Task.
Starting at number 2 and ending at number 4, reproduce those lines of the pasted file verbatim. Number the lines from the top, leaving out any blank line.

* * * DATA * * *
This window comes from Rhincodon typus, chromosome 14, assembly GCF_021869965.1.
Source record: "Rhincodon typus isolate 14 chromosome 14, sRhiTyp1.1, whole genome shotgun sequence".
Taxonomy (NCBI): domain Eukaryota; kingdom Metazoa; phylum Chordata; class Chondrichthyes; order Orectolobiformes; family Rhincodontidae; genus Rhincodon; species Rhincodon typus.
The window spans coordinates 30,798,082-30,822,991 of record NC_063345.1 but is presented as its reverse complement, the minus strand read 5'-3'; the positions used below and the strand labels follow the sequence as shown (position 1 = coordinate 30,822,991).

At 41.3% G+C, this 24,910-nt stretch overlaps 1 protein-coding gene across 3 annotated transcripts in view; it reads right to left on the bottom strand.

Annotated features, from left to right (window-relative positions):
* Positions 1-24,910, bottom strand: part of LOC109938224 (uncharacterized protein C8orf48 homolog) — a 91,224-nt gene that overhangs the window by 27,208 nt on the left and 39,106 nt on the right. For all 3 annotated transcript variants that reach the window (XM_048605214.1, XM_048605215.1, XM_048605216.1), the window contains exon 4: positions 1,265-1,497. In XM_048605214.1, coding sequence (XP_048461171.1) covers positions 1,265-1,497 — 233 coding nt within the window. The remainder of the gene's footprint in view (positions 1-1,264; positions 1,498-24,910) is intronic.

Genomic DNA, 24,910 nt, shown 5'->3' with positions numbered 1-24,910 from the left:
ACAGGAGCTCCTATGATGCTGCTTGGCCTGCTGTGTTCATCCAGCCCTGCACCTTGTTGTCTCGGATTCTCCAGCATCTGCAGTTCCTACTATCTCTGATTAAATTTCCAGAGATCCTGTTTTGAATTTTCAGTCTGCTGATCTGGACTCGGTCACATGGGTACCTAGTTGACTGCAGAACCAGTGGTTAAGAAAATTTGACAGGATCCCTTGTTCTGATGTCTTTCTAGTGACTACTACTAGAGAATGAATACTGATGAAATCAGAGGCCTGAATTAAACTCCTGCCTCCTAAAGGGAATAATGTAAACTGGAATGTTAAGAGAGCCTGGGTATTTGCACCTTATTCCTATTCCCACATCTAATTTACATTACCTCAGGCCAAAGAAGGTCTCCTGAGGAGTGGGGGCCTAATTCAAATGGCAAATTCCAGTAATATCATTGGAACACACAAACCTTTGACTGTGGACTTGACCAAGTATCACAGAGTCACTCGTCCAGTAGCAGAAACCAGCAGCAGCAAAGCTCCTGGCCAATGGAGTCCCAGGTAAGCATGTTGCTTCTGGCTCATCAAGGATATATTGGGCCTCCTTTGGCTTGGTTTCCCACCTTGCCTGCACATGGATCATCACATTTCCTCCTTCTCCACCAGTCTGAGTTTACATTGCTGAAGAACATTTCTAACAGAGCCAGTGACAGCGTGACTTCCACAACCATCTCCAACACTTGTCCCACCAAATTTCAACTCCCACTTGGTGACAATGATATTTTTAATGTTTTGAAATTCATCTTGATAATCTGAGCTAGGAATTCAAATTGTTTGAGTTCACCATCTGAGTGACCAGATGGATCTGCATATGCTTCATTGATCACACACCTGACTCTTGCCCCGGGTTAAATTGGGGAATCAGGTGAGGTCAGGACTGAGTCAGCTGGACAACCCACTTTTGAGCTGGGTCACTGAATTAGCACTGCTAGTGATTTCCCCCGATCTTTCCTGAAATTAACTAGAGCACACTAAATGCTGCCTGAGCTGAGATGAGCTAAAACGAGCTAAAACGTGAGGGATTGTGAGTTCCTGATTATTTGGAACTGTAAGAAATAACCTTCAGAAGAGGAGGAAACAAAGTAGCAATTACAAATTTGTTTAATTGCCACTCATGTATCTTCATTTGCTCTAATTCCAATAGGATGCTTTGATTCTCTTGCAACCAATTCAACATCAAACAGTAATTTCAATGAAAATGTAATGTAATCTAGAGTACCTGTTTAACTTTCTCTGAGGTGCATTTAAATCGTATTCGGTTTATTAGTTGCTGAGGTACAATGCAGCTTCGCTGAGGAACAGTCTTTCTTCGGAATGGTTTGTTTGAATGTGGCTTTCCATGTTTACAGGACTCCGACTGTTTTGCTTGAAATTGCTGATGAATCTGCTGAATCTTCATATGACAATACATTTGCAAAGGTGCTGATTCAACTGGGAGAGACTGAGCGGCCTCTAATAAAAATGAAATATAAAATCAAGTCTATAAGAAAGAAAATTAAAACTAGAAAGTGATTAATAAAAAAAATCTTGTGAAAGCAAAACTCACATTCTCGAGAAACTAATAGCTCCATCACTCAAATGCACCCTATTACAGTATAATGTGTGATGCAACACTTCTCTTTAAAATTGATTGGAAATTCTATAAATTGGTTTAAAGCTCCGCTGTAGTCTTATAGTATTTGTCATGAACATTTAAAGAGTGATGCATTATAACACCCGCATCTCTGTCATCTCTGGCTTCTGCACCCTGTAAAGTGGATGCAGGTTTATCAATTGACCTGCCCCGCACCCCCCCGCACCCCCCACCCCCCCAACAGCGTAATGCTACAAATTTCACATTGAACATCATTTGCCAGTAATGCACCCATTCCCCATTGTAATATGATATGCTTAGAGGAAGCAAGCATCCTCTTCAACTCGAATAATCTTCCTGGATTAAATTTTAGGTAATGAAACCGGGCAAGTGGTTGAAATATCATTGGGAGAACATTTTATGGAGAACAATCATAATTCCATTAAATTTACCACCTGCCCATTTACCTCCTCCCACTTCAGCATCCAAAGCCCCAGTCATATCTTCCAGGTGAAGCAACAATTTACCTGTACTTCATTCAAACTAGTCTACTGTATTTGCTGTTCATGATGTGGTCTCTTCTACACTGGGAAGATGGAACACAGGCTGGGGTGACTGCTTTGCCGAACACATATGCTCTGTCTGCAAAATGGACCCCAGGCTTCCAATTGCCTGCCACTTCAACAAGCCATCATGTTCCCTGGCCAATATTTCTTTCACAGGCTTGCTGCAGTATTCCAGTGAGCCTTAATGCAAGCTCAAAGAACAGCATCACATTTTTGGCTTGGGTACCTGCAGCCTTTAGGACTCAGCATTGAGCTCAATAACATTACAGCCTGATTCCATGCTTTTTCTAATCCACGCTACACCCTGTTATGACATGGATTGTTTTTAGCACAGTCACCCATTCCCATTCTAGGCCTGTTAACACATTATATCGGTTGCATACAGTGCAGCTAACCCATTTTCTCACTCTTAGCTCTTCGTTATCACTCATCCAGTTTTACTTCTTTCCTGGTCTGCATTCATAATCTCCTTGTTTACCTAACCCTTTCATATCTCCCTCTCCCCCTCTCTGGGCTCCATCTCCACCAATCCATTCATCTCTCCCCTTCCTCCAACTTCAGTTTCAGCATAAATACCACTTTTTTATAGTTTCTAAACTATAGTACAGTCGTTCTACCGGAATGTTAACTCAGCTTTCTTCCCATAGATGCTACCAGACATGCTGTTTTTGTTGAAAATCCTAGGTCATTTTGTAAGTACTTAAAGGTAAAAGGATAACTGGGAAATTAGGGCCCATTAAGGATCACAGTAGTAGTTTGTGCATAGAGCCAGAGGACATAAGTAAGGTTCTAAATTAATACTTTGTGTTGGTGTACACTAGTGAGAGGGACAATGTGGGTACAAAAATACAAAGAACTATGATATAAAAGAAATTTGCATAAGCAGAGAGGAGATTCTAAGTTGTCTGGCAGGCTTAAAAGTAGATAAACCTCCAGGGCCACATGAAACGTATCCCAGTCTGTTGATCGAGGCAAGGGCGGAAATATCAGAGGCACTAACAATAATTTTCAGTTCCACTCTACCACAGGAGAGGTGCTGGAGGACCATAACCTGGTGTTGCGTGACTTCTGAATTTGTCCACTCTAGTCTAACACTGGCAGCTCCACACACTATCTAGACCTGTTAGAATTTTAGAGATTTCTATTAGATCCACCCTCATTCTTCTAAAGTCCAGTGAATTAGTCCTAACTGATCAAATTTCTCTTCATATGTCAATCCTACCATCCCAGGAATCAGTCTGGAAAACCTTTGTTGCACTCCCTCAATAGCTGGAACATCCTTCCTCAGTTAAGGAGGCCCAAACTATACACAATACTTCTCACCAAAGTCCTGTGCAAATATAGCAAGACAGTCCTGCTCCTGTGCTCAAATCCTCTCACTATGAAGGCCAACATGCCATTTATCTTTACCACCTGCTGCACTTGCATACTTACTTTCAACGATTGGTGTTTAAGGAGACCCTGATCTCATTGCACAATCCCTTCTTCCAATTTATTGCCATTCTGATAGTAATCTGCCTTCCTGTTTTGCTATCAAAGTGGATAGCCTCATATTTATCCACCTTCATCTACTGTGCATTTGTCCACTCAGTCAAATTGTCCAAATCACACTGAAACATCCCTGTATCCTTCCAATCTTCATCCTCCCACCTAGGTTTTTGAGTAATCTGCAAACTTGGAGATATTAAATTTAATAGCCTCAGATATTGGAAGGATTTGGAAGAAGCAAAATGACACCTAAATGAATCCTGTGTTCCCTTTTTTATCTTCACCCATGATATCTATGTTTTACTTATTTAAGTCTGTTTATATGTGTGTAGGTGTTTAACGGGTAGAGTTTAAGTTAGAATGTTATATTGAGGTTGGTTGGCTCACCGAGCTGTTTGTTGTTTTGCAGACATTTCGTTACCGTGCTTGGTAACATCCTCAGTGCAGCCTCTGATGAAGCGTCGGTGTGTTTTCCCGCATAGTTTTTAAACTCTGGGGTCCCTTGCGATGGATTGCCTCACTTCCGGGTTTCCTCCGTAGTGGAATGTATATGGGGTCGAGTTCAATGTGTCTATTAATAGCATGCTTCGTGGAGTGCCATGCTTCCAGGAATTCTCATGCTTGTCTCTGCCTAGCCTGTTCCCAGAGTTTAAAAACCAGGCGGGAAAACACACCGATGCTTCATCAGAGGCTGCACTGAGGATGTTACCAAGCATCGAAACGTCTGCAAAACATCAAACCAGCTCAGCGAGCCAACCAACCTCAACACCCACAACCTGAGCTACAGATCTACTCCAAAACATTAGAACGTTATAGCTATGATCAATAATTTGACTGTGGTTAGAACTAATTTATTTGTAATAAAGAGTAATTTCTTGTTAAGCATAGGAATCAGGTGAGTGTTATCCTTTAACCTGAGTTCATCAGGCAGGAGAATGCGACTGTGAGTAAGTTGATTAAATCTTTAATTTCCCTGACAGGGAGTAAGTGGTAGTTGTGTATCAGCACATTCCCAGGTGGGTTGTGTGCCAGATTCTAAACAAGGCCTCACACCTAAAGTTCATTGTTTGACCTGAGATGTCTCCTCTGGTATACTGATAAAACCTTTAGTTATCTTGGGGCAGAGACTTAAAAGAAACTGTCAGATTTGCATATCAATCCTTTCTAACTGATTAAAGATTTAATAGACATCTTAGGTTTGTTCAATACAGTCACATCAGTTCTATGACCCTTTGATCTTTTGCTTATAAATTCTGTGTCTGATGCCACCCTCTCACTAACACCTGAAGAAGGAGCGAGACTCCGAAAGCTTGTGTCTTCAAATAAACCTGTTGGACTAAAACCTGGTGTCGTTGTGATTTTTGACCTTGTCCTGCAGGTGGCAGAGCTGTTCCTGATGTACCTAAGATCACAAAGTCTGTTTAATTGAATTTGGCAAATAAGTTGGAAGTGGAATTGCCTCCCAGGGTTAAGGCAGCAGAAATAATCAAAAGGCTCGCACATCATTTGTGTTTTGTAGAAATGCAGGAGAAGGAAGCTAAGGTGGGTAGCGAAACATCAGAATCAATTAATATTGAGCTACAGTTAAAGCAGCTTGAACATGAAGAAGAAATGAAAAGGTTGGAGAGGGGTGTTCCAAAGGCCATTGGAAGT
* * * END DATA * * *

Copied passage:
Source record: "Rhincodon typus isolate 14 chromosome 14, sRhiTyp1.1, whole genome shotgun sequence".
Taxonomy (NCBI): domain Eukaryota; kingdom Metazoa; phylum Chordata; class Chondrichthyes; order Orectolobiformes; family Rhincodontidae; genus Rhincodon; species Rhincodon typus.
The window spans coordinates 30,798,082-30,822,991 of record NC_063345.1 but is presented as its reverse complement, the minus strand read 5'-3'; the positions used below and the strand labels follow the sequence as shown (position 1 = coordinate 30,822,991).